SHAFAQNA- By M.A. Saki
A professor of global thought and comparative philosophies tells that “Saudi Arabia pursues a form of hysterical gunboat diplomacy that is the outgrowth of an anxious state.”
In an exclusive interview with the Tehran Times, Arshin Adib-Moghaddam says “Saudi Arabia is not pursuing a knowledge based, strategic foreign policy exactly because the state is cloistered and impenetrable”.
Following is the text of the interview with Adib-Moghaddam, chair of the Centre for Iranian Studies at the University of London’s School of Oriental and African Studies:
Q: What are the reasons behind the Saudi King’s decision to depose the sitting crown prince and replace him with his son through a royal decree?
A: King Salman wanted to resolve the succession issue at a turbulent stage of the kingdom’s history. Mohammad bin Salman is his favorite son, and his appointment at a tender age is meant to signal a generational change in Saudi Arabia which goes hand in hand with several grand initiatives of the state, in particular the privatization of Saudi Aramco and the Vision 2030 project. Saudi Arabia intends to present itself as a reformed state, a progressive country which is capable of dealing with the challenges of a rapidly changing world order. Yet the appointment of Mohammad Bin Salman itself, is an indicator for the arbitrariness of this absolutist form of governance: As you rightly imply the appointment was made possible because of several royal decrees which supersede any other legal system in Saudi Arabia. Such sudden and rather hectic announcement is only possible in an absolute monarchy.
This form of governance remains the country’s Achilles Heel at a time when Arabs, Iranians and other peoples of the region demand democracy, social justice and human rights. Saudi Arabia is simply not a model to emulate for any country in the region. Any system of governance based on overt forms of suppression is unsustainable in the long run in the current juncture of world history. In particular mainstream Muslim politics, as the Arab revolts showed, cannot be bought or ideologically manipulated to be compliant with forms of tyranny.
Politics today is interrogated by functioning and globally networked civil societies and a caste of intellectuals whose duty remains to interrogate the state in order to promote a rather more just form of politics devoid of psycho-nationalism. I have explored these dynamics in my new book which will be published by Cambridge University Press by the end of this year.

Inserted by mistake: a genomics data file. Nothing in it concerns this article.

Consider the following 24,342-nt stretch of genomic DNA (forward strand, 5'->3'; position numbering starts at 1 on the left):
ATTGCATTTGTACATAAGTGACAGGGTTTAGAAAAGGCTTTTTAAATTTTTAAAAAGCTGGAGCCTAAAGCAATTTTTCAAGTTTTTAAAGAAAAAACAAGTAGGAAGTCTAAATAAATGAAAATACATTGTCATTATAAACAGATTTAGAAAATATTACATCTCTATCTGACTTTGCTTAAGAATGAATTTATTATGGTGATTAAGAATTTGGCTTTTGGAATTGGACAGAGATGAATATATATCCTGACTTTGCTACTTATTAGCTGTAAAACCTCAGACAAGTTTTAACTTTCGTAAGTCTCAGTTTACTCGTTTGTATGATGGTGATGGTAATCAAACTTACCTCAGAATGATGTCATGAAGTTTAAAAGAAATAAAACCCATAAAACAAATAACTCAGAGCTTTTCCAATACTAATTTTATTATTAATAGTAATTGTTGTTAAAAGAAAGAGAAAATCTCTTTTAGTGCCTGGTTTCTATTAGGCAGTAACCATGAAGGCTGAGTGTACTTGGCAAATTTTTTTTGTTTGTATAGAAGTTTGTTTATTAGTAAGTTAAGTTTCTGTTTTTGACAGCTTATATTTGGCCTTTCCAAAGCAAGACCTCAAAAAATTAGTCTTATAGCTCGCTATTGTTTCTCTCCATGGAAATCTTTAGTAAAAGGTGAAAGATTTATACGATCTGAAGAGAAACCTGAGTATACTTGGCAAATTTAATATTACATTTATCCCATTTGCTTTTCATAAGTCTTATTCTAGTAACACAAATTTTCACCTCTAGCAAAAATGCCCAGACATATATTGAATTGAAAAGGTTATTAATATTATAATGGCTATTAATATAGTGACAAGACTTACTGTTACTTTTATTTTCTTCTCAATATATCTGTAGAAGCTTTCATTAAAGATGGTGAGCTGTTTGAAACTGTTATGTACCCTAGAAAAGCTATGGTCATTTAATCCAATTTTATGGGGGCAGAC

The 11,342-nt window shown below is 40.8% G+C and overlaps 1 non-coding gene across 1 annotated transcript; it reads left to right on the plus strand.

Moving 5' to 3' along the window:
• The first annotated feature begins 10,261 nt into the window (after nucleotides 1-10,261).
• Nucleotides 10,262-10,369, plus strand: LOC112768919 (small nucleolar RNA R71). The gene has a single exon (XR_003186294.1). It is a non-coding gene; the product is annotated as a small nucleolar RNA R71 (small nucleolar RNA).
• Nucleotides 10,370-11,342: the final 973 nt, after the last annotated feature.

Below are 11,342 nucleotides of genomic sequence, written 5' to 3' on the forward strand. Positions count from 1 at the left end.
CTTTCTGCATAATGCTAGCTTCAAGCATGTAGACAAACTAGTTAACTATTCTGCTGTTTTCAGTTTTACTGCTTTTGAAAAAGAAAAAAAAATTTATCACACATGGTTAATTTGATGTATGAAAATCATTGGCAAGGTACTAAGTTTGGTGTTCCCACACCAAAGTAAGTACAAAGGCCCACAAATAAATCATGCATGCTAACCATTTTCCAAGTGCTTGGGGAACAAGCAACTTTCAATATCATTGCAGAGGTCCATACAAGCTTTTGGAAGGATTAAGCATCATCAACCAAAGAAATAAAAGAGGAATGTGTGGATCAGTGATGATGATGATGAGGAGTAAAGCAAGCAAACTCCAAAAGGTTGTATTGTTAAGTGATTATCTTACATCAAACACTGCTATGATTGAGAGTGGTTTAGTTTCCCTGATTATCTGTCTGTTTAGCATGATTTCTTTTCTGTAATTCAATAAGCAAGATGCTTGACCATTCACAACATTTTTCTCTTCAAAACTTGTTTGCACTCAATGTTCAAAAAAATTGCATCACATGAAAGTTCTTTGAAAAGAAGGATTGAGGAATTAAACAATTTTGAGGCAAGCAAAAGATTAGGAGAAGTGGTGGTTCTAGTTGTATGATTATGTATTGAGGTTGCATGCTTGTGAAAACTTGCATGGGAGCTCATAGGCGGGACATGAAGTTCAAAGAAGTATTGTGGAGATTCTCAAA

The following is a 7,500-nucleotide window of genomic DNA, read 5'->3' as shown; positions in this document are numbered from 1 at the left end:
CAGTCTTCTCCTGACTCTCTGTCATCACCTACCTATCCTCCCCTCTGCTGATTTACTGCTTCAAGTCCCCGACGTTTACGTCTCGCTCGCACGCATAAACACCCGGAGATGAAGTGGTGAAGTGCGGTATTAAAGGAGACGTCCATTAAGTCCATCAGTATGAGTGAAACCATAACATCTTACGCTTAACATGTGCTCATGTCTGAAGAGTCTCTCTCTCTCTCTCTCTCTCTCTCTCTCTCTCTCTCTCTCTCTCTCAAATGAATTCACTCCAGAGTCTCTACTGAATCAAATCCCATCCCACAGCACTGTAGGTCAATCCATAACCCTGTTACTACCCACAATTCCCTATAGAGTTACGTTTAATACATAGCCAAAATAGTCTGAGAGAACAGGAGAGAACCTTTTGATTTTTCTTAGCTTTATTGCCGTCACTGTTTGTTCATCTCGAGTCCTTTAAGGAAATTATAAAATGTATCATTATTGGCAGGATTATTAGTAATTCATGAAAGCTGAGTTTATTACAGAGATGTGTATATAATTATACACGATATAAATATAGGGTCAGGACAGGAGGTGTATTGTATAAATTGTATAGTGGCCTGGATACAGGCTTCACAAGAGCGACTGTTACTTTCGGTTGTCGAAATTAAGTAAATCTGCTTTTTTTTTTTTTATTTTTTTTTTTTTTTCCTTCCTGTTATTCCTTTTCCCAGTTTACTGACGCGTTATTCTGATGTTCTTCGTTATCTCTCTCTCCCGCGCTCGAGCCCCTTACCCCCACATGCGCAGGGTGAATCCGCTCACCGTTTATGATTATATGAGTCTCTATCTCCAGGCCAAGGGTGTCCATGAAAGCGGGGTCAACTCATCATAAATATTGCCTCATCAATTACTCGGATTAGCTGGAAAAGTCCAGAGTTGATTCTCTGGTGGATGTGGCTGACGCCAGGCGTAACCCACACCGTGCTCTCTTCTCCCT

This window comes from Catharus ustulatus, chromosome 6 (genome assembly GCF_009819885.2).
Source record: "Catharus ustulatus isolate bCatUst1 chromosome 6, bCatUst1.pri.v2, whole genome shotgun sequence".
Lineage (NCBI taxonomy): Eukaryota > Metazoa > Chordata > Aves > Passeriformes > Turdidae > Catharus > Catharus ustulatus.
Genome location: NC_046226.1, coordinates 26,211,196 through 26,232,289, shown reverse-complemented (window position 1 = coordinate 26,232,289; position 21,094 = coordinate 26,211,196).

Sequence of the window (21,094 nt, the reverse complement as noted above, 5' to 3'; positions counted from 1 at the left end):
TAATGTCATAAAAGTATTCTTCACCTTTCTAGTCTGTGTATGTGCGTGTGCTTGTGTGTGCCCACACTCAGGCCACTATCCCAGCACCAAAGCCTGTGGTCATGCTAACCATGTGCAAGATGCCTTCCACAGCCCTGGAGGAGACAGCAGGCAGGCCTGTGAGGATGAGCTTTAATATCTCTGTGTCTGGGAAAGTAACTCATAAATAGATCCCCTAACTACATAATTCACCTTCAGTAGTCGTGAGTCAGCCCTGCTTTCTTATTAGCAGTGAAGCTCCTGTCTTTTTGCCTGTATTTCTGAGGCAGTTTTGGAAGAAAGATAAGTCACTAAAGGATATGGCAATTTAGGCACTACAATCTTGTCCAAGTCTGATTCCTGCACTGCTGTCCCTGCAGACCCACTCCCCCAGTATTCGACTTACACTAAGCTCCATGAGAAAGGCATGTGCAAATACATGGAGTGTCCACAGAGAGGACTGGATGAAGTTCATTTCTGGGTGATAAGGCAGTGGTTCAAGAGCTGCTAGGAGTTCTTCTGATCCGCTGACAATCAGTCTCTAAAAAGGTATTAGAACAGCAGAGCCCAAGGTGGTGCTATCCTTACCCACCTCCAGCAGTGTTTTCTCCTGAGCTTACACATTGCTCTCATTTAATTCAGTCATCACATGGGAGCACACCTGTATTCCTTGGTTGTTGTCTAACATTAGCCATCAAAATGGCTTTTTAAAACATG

Q: Can the Saudi reshuffle be considered a soft coup d’état backed by the U.S. and the UAE?
A: Neither the UAE, nor the United States has the power to determine the politics of Saudi Arabia. It is true that the U.S. is a chaperone of the Saudi monarchy, but the current world order is not only post-American, it is non-American. In actual fact, the Trump Presidency has accelerated the demise of the United States as a global power. He remains the most dangerous man on the planet, because he was elected as commander in chief of the most dangerous military power in the world. But his danger is not due to these potential military resources, it is because he is politically illiterate. It remains surprising to me that a man with such obvious stupidity can be voted into office. The progressive strata of society in the United States must ask themselves serious questions. How can you hand nuclear weapons over to someone like Trump? It is comparable to giving a gun to a toddler to play with. And yet, in analytical terms the Iraq war in 2003 demonstrated that raw military power does not guarantee strategic gains. The U.S. won the war on the battlefield, but the country lost strategically. Iraq is now firmly placed on the right side of history.
Q: What might be the influence of such a major reshuffle in Saudi foreign policy especially in the region? Is the shakeup somehow related to Trump’s recent trip to Riyadh?
A: Saudi Arabia has pursued an assertive foreign policy in recent years and this is likely to continue in the short run. The confrontation with Qatar is an obvious outcome, the strategic competition with Iran another. Saudi Arabia pursues a form of hysterical gunboat diplomacy that is the outgrowth of an anxious state. Anyone with a sense of strategy would have advised against alienating Qatar at this stage of regional politics.
The condescending tone adopted towards Doha (and Tehran) is a reflection of the authoritarian mentality that permeates the Saudi state. Such psycho-politics never succeed; history has proven that. Saudi Arabia is not pursuing a knowledge based, strategic foreign policy exactly because the state is cloistered and impenetrable. There is no breathing room for strategic thinking, because the palace is hermetically closed to a knowledge based society.
I anticipate that the country will be further drained in Yemen, that it will understand very soon that Syria is lost to the axis that will connect Beirut and Damascus to Baghdad and Tehran and that it will be forced to accept those emerging realities. There is no doubt in my mind, that once Saudi Arabia is politically marginalized further and economically drained, the United States will withdraw its support.
There is no loyalty in U.S. foreign policy. The shah of Iran is one example, other dictators such as Hosni Mubarak and Ben Ali in Tunisia are others. The Trump administration is not even loyal to longstanding allies such as Germany which is why Angela Merkel recently announced that Europe must rely on its own resources, rather than merely on the United States. In this multipolar world order, Iran is well advised to stand firmly with the Europeans. Berlin, Paris, Rome are valuable partners to Iran, in terms of technology transfer, cultural affinity, economic prospect and political stability.